Jed Deppman, Associate Professor of Comparative Literature and English; Program Director
The Comparative Literature major is an interdisciplinary course of study allowing students with sufficient literary background and linguistic preparation to pursue interests in literature, theory, and criticism across the boundaries of language, nation, culture, artistic medium, genre, and historical period. Basic areas of the discipline include literary theory, literature and the other arts, East-West studies, European languages and literatures, and translation. The major draws on courses in the Comparative Literature program as well as offerings in many other departments.
Beyond the specific requirements of the major
or minor, students should, in consultation with their advisors and the program director, define an individualized area of emphasis or inquiry. Courses presented for the major might focus on a specific period or movement (the Renaissance, Modernism, Surrealism), a mode or genre (tragedy, lyric poetry), a problematic (literature and the other arts, translation), a theme (death, love, madness) or an approach (feminism, post-structuralism). For more information, see www.oberlin.edu/complit
A minimum of 30 credit hours (33 for Honors) to be distributed as follows:
- Comparative Literature 200, four hours.
- At least one course at the 400 level in a foreign literature taught in the original language (300 in Greek, Latin, Chinese, or Japanese), three hours.
- A comparative reading course the senior year to be supervised jointly by faculty members from two appropriate departments, three hours. (Honors for six hours may substitute for this requirement.)
- Twenty-one hours of literature, theory, criticism, and cultural studies, chosen to include comparative study within or among courses. Up to six hours of appropriate courses in history and theory of art, music, film, theater, and dance and non-literary theory courses on gender, race, and class may be counted.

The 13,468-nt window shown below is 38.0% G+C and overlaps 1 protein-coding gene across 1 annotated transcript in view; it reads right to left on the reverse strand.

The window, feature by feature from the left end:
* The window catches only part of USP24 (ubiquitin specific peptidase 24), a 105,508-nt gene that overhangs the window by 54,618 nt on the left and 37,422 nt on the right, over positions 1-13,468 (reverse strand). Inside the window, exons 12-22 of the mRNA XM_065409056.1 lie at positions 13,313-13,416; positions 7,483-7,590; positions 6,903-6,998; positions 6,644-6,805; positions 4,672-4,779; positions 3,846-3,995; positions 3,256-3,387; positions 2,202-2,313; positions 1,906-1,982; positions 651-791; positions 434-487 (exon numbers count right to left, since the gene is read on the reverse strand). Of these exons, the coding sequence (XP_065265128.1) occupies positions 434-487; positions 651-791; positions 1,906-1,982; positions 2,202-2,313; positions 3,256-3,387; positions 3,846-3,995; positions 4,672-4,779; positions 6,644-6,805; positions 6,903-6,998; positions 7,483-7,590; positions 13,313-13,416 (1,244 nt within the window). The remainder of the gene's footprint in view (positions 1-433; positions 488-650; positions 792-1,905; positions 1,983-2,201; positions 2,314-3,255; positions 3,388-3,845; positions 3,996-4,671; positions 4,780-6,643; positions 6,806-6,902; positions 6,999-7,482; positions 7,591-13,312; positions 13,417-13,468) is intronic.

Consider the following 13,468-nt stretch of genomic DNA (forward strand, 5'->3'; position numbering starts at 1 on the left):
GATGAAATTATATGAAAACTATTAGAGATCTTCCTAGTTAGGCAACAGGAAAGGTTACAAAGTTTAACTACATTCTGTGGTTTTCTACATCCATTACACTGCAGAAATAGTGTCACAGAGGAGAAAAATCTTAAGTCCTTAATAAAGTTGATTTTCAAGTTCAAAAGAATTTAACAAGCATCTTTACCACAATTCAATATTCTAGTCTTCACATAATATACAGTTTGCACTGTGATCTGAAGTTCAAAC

- At least 18 of the hours counted toward the major must be earned at Oberlin College. Students preparing for graduate work in comparative literature are advised to select at least 15 hours in 2 foreign literatures taught in the original languages.
Courses in which a student has earned a letter grade lower than a C-/CR or P cannot be used to fulfill the requirements of the major.
A minimum of 15 credit hours to be distributed as follows:
- Comparative Literature 200, four hours.
- At least one course at the 400 level in foreign literature taught in the original language (300 in Greek, Latin, Chinese, or Japanese), three hours.
- Nine or more additional hours of literature, theory, criticism, and cultural studies chosen to include comparative study within or among courses.
- No more than 4 of the 15 hours required for the minor can also be counted toward requirements for another major or minor. Three of the four courses other than CMPL 200 should have some clear thread of connection: they might be from the same century in different literatures, study the same genre (tragedy, fiction), pursue a single theme or topic, etc. At least three of the courses (nine hours or more) must be earned at Oberlin College. Under normal circumstances a minor must be declared by the beginning of the second semester of the junior year.
Students who wish to pursue Honors should apply by April 15 of the junior year.
Admission will be granted on the basis of the grade-point average in the major, faculty
recommendations, and a written proposal. The project will be for six hours during the two
semesters of the senior year, normally under the supervision of two faculty members from
different departments. Interested majors should consult the director.
The following courses, either cross-referenced, cross-listed or wholly in Comparative Literature,
are centered on comparative approaches and therefore are of special interest to majors. For crosslisted
courses, students may enroll using either the Comparative Literature number or the crosslisted
number in the department of origin.
The following courses are taught in English and may be of interest to comparative literature majors. For a more complete listing of cross-listed courses, as well as courses in other languages, see www.oberlin.edu/complit